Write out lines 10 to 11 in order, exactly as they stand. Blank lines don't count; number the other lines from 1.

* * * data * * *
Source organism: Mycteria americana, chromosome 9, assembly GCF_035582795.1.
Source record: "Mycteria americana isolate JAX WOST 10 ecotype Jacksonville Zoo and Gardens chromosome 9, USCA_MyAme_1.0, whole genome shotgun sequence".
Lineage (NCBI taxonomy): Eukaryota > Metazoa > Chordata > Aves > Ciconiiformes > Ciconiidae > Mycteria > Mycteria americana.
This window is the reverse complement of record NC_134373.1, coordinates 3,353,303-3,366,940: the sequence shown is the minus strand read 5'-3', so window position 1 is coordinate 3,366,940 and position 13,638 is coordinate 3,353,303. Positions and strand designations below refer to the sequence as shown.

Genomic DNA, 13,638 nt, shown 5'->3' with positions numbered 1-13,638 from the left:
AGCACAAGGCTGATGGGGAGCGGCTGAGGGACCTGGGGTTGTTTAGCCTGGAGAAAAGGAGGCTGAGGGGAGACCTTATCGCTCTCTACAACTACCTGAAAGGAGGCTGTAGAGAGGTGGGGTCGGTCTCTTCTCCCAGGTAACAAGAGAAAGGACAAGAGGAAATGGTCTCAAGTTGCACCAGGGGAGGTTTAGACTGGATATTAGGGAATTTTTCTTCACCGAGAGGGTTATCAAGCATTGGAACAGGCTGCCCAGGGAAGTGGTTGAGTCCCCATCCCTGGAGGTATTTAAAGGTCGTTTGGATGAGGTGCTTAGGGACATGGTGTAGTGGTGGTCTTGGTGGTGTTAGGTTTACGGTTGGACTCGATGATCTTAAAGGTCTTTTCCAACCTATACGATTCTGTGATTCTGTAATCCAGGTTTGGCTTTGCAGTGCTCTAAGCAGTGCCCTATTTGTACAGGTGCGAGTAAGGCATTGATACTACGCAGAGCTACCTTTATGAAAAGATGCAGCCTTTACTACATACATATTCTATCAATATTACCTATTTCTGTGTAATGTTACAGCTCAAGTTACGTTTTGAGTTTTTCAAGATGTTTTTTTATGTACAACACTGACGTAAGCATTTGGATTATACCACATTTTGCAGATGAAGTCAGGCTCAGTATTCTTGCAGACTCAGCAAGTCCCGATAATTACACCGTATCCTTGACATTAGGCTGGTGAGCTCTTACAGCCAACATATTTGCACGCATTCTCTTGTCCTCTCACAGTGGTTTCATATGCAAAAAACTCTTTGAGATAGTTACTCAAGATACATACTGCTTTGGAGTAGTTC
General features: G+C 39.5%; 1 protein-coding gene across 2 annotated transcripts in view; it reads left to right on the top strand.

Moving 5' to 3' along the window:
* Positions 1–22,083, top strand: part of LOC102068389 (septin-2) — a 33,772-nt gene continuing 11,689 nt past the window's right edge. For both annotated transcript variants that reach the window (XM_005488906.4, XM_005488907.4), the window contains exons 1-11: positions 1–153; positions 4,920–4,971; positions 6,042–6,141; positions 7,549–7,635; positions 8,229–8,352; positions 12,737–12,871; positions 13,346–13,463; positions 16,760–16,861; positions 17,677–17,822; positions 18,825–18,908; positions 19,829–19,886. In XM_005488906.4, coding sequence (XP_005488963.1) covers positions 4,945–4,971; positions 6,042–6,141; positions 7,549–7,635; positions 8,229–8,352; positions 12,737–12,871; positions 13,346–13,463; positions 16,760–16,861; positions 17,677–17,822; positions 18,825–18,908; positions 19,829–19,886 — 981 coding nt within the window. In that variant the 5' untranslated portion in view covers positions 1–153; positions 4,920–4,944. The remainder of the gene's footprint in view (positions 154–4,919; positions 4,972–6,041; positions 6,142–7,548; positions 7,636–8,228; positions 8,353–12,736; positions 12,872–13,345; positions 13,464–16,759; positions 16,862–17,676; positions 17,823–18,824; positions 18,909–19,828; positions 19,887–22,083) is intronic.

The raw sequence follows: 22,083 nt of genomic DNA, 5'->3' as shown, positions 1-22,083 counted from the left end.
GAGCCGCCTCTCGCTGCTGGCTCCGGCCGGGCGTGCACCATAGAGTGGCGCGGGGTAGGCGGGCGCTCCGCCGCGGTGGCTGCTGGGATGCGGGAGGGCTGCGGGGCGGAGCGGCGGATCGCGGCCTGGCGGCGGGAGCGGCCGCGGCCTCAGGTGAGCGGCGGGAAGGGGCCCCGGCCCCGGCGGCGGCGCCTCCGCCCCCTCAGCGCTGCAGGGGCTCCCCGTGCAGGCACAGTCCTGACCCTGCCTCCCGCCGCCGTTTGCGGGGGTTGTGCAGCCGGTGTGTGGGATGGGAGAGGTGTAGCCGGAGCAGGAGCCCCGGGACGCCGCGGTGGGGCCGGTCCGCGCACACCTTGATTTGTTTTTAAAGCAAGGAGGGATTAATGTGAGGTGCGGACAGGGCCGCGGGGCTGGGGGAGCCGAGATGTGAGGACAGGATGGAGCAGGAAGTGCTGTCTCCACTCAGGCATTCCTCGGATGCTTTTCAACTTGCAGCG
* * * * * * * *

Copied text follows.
The raw sequence follows: 22,083 nt of genomic DNA, 5'->3' as shown, positions 1-22,083 counted from the left end.
GAGCCGCCTCTCGCTGCTGGCTCCGGCCGGGCGTGCACCATAGAGTGGCGCGGGGTAGGCGGGCGCTCCGCCGCGGTGGCTGCTGGGATGCGGGAGGGCTGCGGGGCGGAGCGGCGGATCGCGGCCTGGCGGCGGGAGCGGCCGCGGCCTCAGGTGAGCGGCGGGAAGGGGCCCCGGCCCCGGCGGCGGCGCCTCCGCCCCCTCAGCGCTGCAGGGGCTCCCCGTGCAGGCACAGTCCTGACCCTGCCTCCCGCCGCCGTTTGCGGGGGTTGTGCAGCCGGTGTGTGGGATGGGAGAGGTGTAGCCGGAGCAGGAGCCCCGGGACGCCGCGGTGGGGCCGGTCCGCGCACACCTTGATTTGTTTTTAAAGCAAGGAGGGATTAATGTGAGGTGCGGACAGGGCCGCGGGGCTGGGGGAGCCGAGATGTGAGGACAGGATGGAGCAGGAAGTGCTGTCTCCACTCAGGCATTCCTCGGATGCTTTTCAACTTGCAGCG